viernes, 10 de marzo de 2017


Headsupenglish. Advanced English students Listening

St. Patrick´s Day

What does St. Patrick's Day mean to you? For many, it means being honorary Irish for a day. It means a large parade with marching bands, floats, and folk dressed in green top hats and tails. It means green beer, and a lot of it. In Chicago, the river is dyed green. In New York, 150,000 marchers participate in the parade. And in Dublin, the party lasts for five days!

The holiday honors St. Patrick, who is the patron saint of Ireland and believed to have died on March 17th. He lived in the 6th century A.D., and came to Ireland to convert its people to Christianity. Much of his real life has been mixed with legend and stories, though, and scholars disagree on many points. For example, some say that Irish pirates captured and enslaved Patrick as a boy. Or, according to legend, he herded all the snakes out of Ireland and into the sea, even if scientists now know that Ireland has never had any snakes. In fact, some historians boldly state that the St. Patrick we know today is actually the composite of two people who lived in the 5th and 6th centuries.

Besides Ireland, in countries where the holiday is celebrated, many people of Irish descent usual live. In the U.S., for example, New York, Boston, and Chicago all have very large Irish communities, and so the cities have a long tradition of festivities. But Munich in Germany, Birmingham in England, and even Moscow in Russia celebrate the day, too, as the holiday has become more and more commercialized and common.

It's in Dublin nowadays that you can find the largest goings on. Not too long ago, the Irish celebrated St. Patrick's Day as a religious holiday only. In fact, all the pubs were closed on March 17th in observance of the day, which didn't change until the 1970s. Since the mid-1990s, though, the Irish government has used the holiday as an opportunity to display Ireland and Irish culture to the world. Specifically, they wanted a festival that equaled the best celebrations anywhere in the world, provided motivation for people of Irish descent, and portrayed a positive and accurate image of the country. What began as a one day festival in 1996, became a three day festival the next year. In 2006, it lasted five days!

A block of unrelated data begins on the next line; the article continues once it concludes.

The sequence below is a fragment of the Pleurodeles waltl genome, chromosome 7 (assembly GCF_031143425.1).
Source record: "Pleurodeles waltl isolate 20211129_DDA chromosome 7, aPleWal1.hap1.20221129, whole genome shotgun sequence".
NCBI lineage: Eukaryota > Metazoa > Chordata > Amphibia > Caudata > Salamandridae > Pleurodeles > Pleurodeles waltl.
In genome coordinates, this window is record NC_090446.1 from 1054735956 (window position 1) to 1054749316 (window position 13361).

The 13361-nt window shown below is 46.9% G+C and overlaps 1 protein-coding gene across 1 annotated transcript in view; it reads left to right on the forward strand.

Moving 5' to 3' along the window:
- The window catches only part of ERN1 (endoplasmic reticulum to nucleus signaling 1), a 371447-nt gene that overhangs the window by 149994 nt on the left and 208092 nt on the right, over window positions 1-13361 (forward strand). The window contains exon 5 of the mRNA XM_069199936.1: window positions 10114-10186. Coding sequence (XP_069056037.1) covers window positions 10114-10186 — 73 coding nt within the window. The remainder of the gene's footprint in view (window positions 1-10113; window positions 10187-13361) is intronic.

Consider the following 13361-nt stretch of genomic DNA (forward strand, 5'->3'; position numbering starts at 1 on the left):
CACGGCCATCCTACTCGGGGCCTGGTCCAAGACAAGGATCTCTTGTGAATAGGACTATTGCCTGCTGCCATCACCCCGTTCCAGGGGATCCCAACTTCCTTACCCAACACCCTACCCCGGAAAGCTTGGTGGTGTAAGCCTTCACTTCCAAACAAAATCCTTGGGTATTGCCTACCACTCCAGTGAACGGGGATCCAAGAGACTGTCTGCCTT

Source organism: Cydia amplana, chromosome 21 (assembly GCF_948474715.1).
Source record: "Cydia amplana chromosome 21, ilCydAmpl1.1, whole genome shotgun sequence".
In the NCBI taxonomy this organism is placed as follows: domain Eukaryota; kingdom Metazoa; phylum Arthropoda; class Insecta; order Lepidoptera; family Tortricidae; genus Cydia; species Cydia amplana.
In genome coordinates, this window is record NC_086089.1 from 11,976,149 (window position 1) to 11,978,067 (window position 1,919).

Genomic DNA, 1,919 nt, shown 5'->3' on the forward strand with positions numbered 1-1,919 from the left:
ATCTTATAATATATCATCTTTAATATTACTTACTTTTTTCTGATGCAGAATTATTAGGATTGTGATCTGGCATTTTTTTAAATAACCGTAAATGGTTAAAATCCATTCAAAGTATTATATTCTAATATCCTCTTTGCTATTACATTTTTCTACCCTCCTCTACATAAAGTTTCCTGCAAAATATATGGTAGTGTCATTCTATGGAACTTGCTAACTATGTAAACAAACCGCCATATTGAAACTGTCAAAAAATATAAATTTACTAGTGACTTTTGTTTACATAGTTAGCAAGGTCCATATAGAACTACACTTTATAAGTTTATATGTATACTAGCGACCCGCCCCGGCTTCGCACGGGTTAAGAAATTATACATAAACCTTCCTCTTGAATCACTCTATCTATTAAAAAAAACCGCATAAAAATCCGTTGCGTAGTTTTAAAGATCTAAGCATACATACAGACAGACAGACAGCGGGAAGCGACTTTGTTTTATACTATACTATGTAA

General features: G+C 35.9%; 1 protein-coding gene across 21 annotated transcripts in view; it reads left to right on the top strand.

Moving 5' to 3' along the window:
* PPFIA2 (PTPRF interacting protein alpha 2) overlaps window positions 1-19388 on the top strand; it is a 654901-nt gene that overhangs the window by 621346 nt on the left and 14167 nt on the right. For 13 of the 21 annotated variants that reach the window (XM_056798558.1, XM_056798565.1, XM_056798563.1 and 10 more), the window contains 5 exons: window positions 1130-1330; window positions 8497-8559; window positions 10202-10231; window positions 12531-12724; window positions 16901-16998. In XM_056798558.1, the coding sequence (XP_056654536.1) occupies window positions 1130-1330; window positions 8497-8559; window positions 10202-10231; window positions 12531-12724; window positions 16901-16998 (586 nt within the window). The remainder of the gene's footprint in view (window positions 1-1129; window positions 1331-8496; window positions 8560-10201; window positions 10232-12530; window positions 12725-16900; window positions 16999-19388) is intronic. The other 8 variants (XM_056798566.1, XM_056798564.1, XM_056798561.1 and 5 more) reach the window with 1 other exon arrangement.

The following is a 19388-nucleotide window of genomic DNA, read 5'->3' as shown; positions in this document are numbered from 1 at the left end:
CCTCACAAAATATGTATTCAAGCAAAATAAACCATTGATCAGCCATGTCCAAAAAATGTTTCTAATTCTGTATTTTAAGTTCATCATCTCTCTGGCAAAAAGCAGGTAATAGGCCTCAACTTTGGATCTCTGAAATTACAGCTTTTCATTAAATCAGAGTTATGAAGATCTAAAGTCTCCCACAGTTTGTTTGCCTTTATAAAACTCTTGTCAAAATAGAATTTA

And green is the theme of the day, of course. The nickname of Ireland is the "Emerald Isle," due to the rich green of the countryside. People often wear a shamrock in their lapel or cap, as well as a green, white, and orange badge in honor of the Irish flag. Let's not also forget the beer, an important tradition to any St. Patrick's Day celebration, which gets a squire of green dye.
So now, what does St. Patrick's Day mean to you? And do you have any plans?

Discuss or debate the questions below. Remember to support your answers!
  • Have you ever been to Ireland? If yes, how was it? If no, do you want to go?
  • Have you ever celebrated St. Patrick's Day? If yes, what did you do? Please explain.
  • Do you have any special plans for St. Patrick's Day this year? Why/not?
  • Do you have any holidays similar to St. Patrick's Day in your country? If yes, please explain. If no, would you want a similar holiday?
  • Do you have a particular holiday that you would call your favorite? If yes, what is it?

  • What do you know about St. Patrick's Day?
  • On St. Patrick's Day, it's traditional to wear something green. Why do you think so?
  • What is a leprechaun /ˈlɛprəˌkɔːn/ (Irish mythology: elf) ? If you're not sure, check your dictionary. Then answer the following question: Do you think leprechauns are real? Why/not?
  • What is a shamrock   /ˈʃæmˌrɒk/ (trébol)? Why is it important in Ireland?
  • What are your impressions about Ireland? How do they compare to your classmates' opinions? Do you think these ideas are accurate or inaccurate? Please explain.
  • Many countries celebrate St. Patrick's Day with large parades, Irish food, and beer. Why do you think so many places celebrate this day?
  • Why don't more countries in the world celebrate St. Patrick's Day, like they do Christmas or Halloween? Please explain.
  • What holidays are unique to your country? Please explain.

  • Do you think St. Patrick's Day is a real holiday, or is just another hallmark /ˈhɔːlˌmɑːk/ (sello distintivo, distintivo) holiday for some company to make money? Why/not?
  • Would you want to visit Ireland for St. Patrick's Day next year? Why/not?
  • Have you ever heard of the "Blarney Stone?" What do you think it is? Now check your dictionary to confirm your answer. Was your answer right or wrong?

English pronuntiation AND SPEAKING

Pronunciation studio. Spanish speaker´s English pronunciation errors

Lo peor:

1.  Spanish uses 5 vowel sound positions in pronunciation, GB English uses 12 vowel sound positions – so this is a key area for Spanish speakers to learn. The most important area is making the right shape with the mouth, rather than focussing on the length of the sound: